After a four-year absence, Le Mans Classic finally returns to the legendary 24 Hours circuit between June 30th and July 3rd. This year’s edition will see nearly 800 cars flock to Circuit de la Sarthe for an extraordinary weekend of racing.
Six different grids spanning the better part of a century of automotive history will get a chance to lap the legendary endurance circuit, with everything from Bugatti’s pre-war racers to Jaguar’s Silk Cut-liveried XJR-8 Group C monster. However, let’s go through some of the most noteworthy entries from each of the six grids.
Grid 1 is comprised of cars from 1923 to 1939, with one of the most successful cars of this timespan being the 1932 Alfa Romeo 8C 2300 Zagato, which will see its third entry in the event with owner Martin Halusa behind the wheel. A titan of its time, this 8C won the Targa Floria and Mille Miglia for 3 consecutive years starting in 1932.
Representing Grid 2, with cars built between 1949 and 1956, is the 1951 Talbot Lago T26 Grand Sport, a car originally designed for Grand Prix racing before being modified to compete in the 24 Hours of Le Mans. Entered by driver and owner, Robert Kudela, it will be fascinating see the only Grand Prix car to have won Le Mans take to the track once more.
A 1955 Jaguar D-Type driven by Nigel Webb will be one of the stars of Grid 3, which contains cars from 1957 to 1961. This is the very D-Type that won the 24 Hours of Le Mans in 1955, with Mike Hawthorn at the wheel, who averaged an astonishing 172 km/h across the 24 hours.
A slight outlier from Grid 4’s 1962 to 1965 timespan is the 1966 SP66 CD Peugeot, which borrows the initials of its creator, Charles Deutsch. This featherweight 740 kg racer is easily recognisable thanks to its two vertical tail fins designed to improve stability at the high speeds one should expect at Le Mans.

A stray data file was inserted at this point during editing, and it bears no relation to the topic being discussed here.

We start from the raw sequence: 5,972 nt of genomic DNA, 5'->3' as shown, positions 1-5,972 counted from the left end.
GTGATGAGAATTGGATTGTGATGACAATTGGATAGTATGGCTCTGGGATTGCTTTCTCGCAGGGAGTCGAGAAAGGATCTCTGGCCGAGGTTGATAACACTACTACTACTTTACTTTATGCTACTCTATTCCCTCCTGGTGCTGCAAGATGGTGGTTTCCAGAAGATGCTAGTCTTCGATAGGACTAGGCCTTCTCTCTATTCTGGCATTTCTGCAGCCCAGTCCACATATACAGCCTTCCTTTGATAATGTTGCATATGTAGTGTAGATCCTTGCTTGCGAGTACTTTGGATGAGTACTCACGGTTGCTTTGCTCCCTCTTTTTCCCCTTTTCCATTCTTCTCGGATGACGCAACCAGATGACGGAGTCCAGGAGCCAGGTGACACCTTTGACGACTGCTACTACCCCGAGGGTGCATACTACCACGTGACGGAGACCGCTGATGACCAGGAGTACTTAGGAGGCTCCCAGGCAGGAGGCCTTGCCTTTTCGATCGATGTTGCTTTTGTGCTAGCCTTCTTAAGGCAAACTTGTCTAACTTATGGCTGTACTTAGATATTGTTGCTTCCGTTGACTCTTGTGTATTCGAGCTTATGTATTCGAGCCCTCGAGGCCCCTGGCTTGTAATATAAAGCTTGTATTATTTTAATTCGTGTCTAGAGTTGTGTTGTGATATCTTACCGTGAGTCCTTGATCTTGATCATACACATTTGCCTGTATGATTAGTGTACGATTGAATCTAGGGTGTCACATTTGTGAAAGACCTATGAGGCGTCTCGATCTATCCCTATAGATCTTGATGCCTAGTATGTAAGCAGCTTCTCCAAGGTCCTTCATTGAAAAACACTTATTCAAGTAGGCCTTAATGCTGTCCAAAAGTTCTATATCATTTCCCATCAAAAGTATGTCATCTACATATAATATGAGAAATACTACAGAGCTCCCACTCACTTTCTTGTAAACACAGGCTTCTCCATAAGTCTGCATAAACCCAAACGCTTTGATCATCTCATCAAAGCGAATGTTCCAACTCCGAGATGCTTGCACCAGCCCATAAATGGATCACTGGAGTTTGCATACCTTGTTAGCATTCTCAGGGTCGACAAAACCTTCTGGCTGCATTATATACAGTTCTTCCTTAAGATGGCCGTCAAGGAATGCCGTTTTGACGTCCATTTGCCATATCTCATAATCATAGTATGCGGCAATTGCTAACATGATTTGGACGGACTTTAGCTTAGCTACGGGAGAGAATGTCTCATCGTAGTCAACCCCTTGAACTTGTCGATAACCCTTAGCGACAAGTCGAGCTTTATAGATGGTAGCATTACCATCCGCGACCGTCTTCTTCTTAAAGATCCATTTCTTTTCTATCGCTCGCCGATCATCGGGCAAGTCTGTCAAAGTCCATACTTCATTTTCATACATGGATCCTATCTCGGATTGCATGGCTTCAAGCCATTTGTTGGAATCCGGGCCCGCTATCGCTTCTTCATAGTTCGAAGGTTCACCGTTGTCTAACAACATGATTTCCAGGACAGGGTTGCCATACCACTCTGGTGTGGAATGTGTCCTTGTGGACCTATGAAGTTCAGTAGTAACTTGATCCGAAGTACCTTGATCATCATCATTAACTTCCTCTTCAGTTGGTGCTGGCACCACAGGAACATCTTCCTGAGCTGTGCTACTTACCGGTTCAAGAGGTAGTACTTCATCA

Of course, we can't forget Ferrari’s iconic endurance racers, and we’re very much looking forward to seeing the 1969 Ferrari 312 P compete with the other entries from 1966 to 1971 in Grid 5. A car that has competed in all Le Mans classics since 2012, this will be a familiar entry for regulars of the event. However, with just two examples left in existence, it is one we’re nevertheless very excited to see.
Finally, from Group 6 we have the 1981 GTO Chevrolet Camara IMSA. This will be the first entry for owner and driver Gilles Cheron, and he couldn’t have picked a more eye-catching race car. This Camaro comes from a time when oil crises deterred many teams from competing at Le Mans, and so NASCAR and IMSA racers were permitted to participate in order to fill the empty grids.
Overall, this year’s long-awaited edition of Le Mans Classic certainly won’t disappoint, so be sure to buy your tickets for what will surely be an extremely enjoyable weekend.